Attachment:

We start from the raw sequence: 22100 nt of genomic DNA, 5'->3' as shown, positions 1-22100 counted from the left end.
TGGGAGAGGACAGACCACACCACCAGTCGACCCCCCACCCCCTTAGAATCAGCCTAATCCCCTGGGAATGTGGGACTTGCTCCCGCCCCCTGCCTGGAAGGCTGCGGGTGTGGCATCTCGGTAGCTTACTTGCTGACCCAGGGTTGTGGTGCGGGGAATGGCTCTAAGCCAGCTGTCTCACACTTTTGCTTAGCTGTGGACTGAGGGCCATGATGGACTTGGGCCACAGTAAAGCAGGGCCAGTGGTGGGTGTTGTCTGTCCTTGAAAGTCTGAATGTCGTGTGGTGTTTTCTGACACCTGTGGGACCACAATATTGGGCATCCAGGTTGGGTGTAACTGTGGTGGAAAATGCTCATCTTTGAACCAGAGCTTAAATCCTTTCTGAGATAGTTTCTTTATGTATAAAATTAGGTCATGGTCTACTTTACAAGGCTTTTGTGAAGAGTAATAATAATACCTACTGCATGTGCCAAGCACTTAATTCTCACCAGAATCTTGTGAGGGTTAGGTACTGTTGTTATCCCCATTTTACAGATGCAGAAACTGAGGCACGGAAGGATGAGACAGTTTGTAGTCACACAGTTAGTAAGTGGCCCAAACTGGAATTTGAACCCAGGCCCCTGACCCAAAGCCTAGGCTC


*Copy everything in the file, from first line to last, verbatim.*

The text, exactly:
We start from the raw sequence: 22100 nt of genomic DNA, 5'->3' as shown, positions 1-22100 counted from the left end.
TGGGAGAGGACAGACCACACCACCAGTCGACCCCCCACCCCCTTAGAATCAGCCTAATCCCCTGGGAATGTGGGACTTGCTCCCGCCCCCTGCCTGGAAGGCTGCGGGTGTGGCATCTCGGTAGCTTACTTGCTGACCCAGGGTTGTGGTGCGGGGAATGGCTCTAAGCCAGCTGTCTCACACTTTTGCTTAGCTGTGGACTGAGGGCCATGATGGACTTGGGCCACAGTAAAGCAGGGCCAGTGGTGGGTGTTGTCTGTCCTTGAAAGTCTGAATGTCGTGTGGTGTTTTCTGACACCTGTGGGACCACAATATTGGGCATCCAGGTTGGGTGTAACTGTGGTGGAAAATGCTCATCTTTGAACCAGAGCTTAAATCCTTTCTGAGATAGTTTCTTTATGTATAAAATTAGGTCATGGTCTACTTTACAAGGCTTTTGTGAAGAGTAATAATAATACCTACTGCATGTGCCAAGCACTTAATTCTCACCAGAATCTTGTGAGGGTTAGGTACTGTTGTTATCCCCATTTTACAGATGCAGAAACTGAGGCACGGAAGGATGAGACAGTTTGTAGTCACACAGTTAGTAAGTGGCCCAAACTGGAATTTGAACCCAGGCCCCTGACCCAAAGCCTAGGCTC